With the incidence of skin cancer on the rise, it has never been more important for the public to practice the prevention and detection steps that are key to avoiding melanoma, the most deadly form of skin cancer. Yet in the case of African Americans, detection may be more difficult because studies of African Americans who are diagnosed with melanoma have shown that the condition most often develops on non-sun-exposed areas of the body. This finding, along with the misconception that melanoma is not a significant threat for individuals with darker skin, may contribute to the higher mortality rates for this population.
At the 2008 American Academy of Dermatology’s Melanoma/Skin Cancer Detection and Prevention Month news conference, dermatologist Susan C. Taylor, M.D., assistant clinical professor of dermatology for The College of Physicians and Surgeons at Columbia University in New York, addressed the alarming statistics supporting the fact that prevention and detection messages about melanoma are not being heeded by African Americans.
Melanoma is the deadliest form of skin cancer and is one of the few cancers where the cause is known – overexposure to the ultraviolet rays of the sun and artificial light, like those in a tanning bed. According to the National Cancer Association, it is estimated that 68,720 people in the U.S. will be diagnosed with melanoma in 2009 and approximately 8,650 deaths will be attributed to melanoma this year. At this rate, one person dies of melanoma every hour.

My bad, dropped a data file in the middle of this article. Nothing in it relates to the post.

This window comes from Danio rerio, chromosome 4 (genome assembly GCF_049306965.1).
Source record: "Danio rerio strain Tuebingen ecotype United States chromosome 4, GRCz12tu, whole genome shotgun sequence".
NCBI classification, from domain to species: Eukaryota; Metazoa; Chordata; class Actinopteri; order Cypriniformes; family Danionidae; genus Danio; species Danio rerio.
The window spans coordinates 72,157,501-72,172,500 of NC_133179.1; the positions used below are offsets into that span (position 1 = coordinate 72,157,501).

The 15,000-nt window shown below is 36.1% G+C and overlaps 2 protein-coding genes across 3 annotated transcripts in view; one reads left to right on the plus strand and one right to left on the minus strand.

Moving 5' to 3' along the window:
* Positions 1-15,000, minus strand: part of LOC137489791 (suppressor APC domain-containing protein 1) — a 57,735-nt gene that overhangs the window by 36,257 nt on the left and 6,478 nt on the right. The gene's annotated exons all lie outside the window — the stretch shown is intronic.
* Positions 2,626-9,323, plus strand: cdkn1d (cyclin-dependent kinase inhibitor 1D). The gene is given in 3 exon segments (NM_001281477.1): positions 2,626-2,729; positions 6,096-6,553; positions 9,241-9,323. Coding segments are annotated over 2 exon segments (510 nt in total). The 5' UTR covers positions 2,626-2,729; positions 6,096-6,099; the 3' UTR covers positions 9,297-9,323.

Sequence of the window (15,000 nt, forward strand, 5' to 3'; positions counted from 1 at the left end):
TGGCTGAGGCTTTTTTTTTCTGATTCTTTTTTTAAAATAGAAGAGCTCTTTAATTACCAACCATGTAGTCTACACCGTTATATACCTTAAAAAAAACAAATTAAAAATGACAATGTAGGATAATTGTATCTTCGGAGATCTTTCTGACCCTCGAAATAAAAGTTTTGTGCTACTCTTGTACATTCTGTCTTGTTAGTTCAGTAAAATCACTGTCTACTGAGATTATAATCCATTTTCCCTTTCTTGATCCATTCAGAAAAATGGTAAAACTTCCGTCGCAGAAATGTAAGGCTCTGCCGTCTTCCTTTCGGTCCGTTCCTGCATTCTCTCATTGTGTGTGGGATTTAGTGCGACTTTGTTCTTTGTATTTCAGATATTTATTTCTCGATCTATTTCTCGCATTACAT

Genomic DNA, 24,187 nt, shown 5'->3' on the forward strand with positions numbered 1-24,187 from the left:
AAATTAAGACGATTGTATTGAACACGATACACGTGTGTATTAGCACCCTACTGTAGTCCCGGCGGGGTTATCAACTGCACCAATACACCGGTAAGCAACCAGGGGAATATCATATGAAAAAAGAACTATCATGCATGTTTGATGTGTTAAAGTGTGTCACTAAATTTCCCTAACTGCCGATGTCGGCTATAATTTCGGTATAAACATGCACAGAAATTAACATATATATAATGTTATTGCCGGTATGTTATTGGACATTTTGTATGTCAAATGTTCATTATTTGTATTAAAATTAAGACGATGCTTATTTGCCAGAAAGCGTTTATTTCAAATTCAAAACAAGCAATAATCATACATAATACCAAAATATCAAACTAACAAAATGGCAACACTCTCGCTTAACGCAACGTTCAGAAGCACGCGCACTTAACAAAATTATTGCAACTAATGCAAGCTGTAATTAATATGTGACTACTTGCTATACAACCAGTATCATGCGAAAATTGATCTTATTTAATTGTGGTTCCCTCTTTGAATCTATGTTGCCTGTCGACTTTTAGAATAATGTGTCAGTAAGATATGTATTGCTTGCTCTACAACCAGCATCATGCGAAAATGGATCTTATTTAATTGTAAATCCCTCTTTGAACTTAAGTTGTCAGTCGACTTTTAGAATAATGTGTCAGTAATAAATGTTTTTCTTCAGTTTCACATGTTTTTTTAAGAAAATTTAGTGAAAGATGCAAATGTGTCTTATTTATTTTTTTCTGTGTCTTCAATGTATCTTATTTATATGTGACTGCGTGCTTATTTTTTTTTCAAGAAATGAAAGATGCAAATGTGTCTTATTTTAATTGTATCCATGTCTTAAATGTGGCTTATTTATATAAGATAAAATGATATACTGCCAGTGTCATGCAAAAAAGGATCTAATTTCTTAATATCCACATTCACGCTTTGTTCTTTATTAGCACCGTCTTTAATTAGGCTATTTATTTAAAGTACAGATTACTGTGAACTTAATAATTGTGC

One reason why African Americans are not overly concerned about melanoma, reasoned Dr. Taylor, is that most of the skin cancer warning messages are geared toward fair-skinned individuals with blue eyes and blond or red hair who sunburn easily. Also, the incidence of melanoma in African Americans is much lower than in Caucasians due to the additional melanin, or pigment, in the skin. While this pigment offers some sun protection, dark brown or black skin is not a guarantee against melanoma.
However, once African Americans are diagnosed with melanoma, studies have shown that their long-term survival is significantly lower than that of Caucasians, 58.8 percent compared to 84.8 percent. “Melanoma has a 96 percent cure rate when detected early, yet the mortality rate in African American patients remains high and can be directly linked to the advanced state of the disease at the time of diagnosis,” stated Dr. Taylor. “The question is why are African American patients waiting so long to seek treatment?”
When diagnosed, melanoma in African American patients has often spread to other parts of the body. A recent Washington Cancer Institute study of 649 patients showed that 32.1 percent of African American patients were diagnosed with stage III or stage IV melanoma, as compared to only 12.7 percent of Caucasian patients. Melanoma in these advanced stages is usually fatal. The study was published in the January 2004 issue of the Journal of the American Academy of Dermatology.
“It is unclear if racial differences in melanoma mortality are related to delays in diagnosis and medical treatment, or if it represents inherent differences in the aggressiveness of the disease in the skin of people of color,” said Dr. Taylor.